Léim ar aghaidh chuig an bpríomhábhar

Illicit Trade

Dáil Éireann Debate, Wednesday - 31 March 2021

Wednesday, 31 March 2021

Ceisteanna (97)

Brendan Smith


97. Deputy Brendan Smith asked the Minister for Finance the measures he will introduce to protect and support legitimate businesses trading in household fuel products due to the difficulties they face with illegal cross-Border trade in such products; and if he will make a statement on the matter. [17155/21]

Amharc ar fhreagra

Freagraí scríofa (Ceist ar Finance)

I am assured by Revenue that combating the threat which illegal cross–border trade of all kinds, including that in household fuel products, pose to legitimate businesses, consumers and the Exchequer continues to be a priority. Revenue and An Garda Síochána collaborate closely in acting against illegal cross-border trade, and also cooperate with their counterparts in Northern Ireland under the framework of the North-South Joint Agency Task Force. I am assuming that the Deputy, when referring to household fuel products, is enquiring about the movement of home heating oils and solid fuel into the State from Northern Ireland.

Steps taken by Revenue to combat the illegal mineral oils trade, including home heating oils, include the introduction of stringent supply chain controls and reporting requirements, a rigorous programme of risk focused enforcement action and the application of robust legislation. In addition, Revenue and the UK Revenue and Customs undertook a joint initiative to introduce a new marker for use in marked fuels, which came into operation in April 2015. The industry view is that the actions taken have been successful in curtailing fuel fraud.

In relation to solid fuels, the Deputy will be aware that the regulatory regime covering the marketing, sale, distribution and burning of solid fuels in the State is enforced by local authorities in the State. Local authorities have powers to inspect premises and vehicles being used for the sale and distribution of solid fuel, collect samples of coal to check for adherence to environmental standards and to prosecute traders involved in selling coal that does not meet these standards. The collection of Solid Fuel Carbon Tax (SFCT) is heavily reliant on the effectiveness of this regulatory regime.

Solid Fuel Carbon Tax (SFCT) is an excise duty that applies to coal and peat when first supplied in the State for use as a fuel. Neither the movement of solid fuel into the State nor the physical presence of solid fuel in the State generate a liability to SFCT. Therefore, there is no smuggling offence, in terms of evasion of SFCT, attaching to coal coming into the State from Northern Ireland. Solid fuel carbon tax is collected by Revenue on a self-assessment basis and compliance with the law is enforced using the full range of compliance interventions and enforcement provisions for self-assessed taxes.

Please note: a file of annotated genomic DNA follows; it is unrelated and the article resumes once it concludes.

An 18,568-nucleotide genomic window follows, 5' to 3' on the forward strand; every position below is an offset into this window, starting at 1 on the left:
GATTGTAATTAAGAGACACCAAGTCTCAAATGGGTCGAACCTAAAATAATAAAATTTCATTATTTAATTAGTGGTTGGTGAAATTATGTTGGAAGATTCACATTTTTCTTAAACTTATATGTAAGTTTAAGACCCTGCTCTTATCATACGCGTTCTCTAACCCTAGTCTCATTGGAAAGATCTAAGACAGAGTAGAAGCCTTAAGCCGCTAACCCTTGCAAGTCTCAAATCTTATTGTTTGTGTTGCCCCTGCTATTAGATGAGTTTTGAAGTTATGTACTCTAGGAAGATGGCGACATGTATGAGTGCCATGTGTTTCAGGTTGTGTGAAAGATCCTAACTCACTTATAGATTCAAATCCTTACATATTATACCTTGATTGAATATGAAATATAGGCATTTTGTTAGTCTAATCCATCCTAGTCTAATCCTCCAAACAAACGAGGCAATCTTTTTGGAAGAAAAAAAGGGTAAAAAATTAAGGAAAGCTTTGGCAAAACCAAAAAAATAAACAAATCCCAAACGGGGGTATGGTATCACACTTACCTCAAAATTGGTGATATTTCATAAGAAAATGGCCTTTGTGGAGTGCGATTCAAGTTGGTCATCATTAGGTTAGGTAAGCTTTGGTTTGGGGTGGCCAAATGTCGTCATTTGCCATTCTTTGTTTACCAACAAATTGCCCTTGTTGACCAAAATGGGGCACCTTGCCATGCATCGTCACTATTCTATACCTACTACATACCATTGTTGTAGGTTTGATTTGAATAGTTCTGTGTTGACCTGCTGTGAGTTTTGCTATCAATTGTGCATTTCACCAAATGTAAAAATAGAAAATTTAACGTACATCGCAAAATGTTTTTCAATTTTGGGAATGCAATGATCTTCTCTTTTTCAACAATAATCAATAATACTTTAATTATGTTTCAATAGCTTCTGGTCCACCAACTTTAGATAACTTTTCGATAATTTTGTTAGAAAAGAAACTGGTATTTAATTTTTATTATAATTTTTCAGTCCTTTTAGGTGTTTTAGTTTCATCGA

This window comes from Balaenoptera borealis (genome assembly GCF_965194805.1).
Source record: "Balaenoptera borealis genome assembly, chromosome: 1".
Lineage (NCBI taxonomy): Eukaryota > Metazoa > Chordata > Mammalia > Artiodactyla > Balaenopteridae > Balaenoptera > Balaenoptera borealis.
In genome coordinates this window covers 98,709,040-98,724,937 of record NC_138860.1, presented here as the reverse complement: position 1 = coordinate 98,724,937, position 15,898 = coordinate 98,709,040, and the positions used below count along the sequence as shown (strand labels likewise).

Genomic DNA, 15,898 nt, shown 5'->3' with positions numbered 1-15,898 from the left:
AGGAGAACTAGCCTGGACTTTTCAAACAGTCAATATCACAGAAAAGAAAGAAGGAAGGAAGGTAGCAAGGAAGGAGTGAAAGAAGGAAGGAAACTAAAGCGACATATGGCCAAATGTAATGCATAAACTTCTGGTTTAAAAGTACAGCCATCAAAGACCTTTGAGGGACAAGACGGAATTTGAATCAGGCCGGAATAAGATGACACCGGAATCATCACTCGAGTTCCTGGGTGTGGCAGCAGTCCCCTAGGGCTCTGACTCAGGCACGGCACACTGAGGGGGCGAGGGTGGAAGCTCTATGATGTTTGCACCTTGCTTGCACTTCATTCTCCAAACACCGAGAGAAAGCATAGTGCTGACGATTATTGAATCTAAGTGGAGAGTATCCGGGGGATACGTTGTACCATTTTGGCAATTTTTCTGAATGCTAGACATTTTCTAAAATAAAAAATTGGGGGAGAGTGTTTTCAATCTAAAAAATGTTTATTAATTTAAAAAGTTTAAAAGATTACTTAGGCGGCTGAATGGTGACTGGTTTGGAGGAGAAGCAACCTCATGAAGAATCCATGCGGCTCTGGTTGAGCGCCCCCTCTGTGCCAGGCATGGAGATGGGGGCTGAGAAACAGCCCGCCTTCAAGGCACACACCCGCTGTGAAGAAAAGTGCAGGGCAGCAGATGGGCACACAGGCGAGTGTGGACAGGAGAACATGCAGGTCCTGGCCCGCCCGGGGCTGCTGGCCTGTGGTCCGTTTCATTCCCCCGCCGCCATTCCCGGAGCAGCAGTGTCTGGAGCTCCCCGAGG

Currently, there is no carbon tax on solid fuel in Northern Ireland. This factor, combined with that jurisdiction's lower VAT rate on solid fuel, lower environmental standards and currency fluctuations, can give rise to significant price differentials which incentivises the sourcing of solid fuel from Northern Ireland. EU Single Market constraints, which still apply in Northern Ireland, preclude the use of any cross-border movement controls in the administration of SFCT. This means that solid fuel coming into the State from Northern Ireland is not subject to cross-border movement controls typical of harmonised excises on mineral oils, tobacco and alcohol. Revenue has no authority to stop vehicles and physically inspect loads of solid fuel. Similarly, Revenue has no authority to challenge transportation or possession of solid fuel that originated in Northern Ireland as such transportation or possession are not, in themselves, Revenue offences. Even if controls were possible, a person transporting solid fuel from Northern Ireland could legitimately claim that SFCT will be accounted for on relevant supplies made in the State. An SFCT return does not have to be made until one month after the end of the two-month accounting period in which the supply is made.

At the beginning of 2020 Revenue participated in a number of “joint operations” within Low Smoke Zones in conjunction with the Department of Environment, Climate and Communication and local authority solid fuel inspection teams, with a view to checking for compliance across several tax headings, including SFCT. In addition, a SFCT compliance module has been included in Revenue’s ongoing Mineral Oil Tax national compliance project. This project, along with many other field-based compliance activities, has been impacted by Covid-19 restrictions since mid-March 2020.